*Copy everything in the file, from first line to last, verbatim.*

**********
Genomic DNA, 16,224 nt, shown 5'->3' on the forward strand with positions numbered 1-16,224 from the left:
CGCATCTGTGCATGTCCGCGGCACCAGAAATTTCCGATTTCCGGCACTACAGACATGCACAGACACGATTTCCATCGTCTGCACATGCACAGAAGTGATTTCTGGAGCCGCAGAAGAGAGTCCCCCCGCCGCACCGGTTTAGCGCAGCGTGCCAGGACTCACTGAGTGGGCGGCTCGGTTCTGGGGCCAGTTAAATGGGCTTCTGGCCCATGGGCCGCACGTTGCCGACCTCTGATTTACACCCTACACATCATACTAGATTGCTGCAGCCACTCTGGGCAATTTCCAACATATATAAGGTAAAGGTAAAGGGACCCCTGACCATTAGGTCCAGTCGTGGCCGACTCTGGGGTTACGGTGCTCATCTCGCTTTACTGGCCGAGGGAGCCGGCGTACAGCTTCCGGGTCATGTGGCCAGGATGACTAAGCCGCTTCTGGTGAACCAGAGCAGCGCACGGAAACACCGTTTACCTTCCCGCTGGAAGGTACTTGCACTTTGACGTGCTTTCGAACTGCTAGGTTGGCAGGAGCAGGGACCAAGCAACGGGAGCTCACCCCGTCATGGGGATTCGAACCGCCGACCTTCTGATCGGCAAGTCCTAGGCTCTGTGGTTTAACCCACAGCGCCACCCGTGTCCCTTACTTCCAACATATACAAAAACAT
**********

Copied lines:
Genomic DNA, 16,224 nt, shown 5'->3' on the forward strand with positions numbered 1-16,224 from the left:
CGCATCTGTGCATGTCCGCGGCACCAGAAATTTCCGATTTCCGGCACTACAGACATGCACAGACACGATTTCCATCGTCTGCACATGCACAGAAGTGATTTCTGGAGCCGCAGAAGAGAGTCCCCCCGCCGCACCGGTTTAGCGCAGCGTGCCAGGACTCACTGAGTGGGCGGCTCGGTTCTGGGGCCAGTTAAATGGGCTTCTGGCCCATGGGCCGCACGTTGCCGACCTCTGATTTACACCCTACACATCATACTAGATTGCTGCAGCCACTCTGGGCAATTTCCAACATATATAAGGTAAAGGTAAAGGGACCCCTGACCATTAGGTCCAGTCGTGGCCGACTCTGGGGTTACGGTGCTCATCTCGCTTTACTGGCCGAGGGAGCCGGCGTACAGCTTCCGGGTCATGTGGCCAGGATGACTAAGCCGCTTCTGGTGAACCAGAGCAGCGCACGGAAACACCGTTTACCTTCCCGCTGGAAGGTACTTGCACTTTGACGTGCTTTCGAACTGCTAGGTTGGCAGGAGCAGGGACCAAGCAACGGGAGCTCACCCCGTCATGGGGATTCGAACCGCCGACCTTCTGATCGGCAAGTCCTAGGCTCTGTGGTTTAACCCACAGCGCCACCCGTGTCCCTTACTTCCAACATATACAAAAACAT